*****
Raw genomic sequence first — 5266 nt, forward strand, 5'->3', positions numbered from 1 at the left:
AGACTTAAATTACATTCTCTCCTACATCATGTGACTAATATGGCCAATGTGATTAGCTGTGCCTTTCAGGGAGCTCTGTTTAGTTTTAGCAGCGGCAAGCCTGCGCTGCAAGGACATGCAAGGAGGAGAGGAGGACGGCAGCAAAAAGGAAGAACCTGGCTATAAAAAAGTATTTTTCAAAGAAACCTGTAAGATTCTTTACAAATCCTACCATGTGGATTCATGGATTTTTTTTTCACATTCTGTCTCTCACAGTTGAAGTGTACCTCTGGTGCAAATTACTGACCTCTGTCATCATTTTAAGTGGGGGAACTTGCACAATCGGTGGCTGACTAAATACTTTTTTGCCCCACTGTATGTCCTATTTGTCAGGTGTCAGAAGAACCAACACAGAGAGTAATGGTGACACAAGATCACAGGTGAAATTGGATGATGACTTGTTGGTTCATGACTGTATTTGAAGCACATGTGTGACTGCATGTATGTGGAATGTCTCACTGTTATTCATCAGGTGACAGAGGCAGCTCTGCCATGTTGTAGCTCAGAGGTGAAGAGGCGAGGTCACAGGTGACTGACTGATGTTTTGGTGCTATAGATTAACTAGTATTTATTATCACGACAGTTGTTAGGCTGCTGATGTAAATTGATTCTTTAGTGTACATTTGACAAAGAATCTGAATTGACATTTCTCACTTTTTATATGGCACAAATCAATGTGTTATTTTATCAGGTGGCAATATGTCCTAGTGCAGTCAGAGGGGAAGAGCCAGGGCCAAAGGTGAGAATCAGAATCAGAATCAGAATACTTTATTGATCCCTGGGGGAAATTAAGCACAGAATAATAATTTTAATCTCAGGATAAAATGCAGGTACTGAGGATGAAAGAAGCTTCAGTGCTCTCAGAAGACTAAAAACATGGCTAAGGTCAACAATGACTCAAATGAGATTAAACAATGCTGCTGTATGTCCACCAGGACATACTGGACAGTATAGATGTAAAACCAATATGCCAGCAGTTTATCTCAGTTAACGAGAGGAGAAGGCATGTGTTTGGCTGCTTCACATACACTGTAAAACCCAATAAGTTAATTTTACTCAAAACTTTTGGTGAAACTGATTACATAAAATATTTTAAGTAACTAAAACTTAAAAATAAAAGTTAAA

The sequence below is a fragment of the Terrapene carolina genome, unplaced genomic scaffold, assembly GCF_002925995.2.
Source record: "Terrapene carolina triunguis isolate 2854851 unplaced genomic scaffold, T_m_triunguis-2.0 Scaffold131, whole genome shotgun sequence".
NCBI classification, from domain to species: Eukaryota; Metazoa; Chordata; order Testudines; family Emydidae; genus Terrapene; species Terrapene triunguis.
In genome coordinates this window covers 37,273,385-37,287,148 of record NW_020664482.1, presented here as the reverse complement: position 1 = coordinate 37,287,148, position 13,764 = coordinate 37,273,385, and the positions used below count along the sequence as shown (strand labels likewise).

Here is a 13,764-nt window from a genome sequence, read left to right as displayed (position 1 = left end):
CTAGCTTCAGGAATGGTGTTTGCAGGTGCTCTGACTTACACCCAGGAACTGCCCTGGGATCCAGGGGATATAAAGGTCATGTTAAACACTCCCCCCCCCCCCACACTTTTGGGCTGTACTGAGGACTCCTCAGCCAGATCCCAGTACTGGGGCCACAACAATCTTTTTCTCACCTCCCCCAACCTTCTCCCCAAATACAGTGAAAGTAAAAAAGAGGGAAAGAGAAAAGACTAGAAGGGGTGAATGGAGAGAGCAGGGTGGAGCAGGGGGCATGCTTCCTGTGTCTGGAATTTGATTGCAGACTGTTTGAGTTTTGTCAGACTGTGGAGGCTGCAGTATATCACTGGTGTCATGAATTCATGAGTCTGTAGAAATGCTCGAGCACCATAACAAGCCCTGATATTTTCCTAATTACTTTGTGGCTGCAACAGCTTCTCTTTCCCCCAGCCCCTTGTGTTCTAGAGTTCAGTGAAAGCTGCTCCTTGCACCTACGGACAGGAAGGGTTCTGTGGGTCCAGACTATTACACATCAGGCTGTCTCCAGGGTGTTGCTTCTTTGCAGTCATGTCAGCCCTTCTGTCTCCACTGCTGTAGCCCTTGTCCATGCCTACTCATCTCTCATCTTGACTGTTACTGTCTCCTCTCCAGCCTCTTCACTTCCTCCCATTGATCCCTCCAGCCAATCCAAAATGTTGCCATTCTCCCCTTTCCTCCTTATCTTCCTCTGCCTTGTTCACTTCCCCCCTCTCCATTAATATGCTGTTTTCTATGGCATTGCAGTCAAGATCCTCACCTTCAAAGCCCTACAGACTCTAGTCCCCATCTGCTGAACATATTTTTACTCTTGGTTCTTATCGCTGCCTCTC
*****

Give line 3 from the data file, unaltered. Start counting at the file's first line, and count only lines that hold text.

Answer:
The sequence below is a fragment of the Terrapene carolina genome, unplaced genomic scaffold, assembly GCF_002925995.2.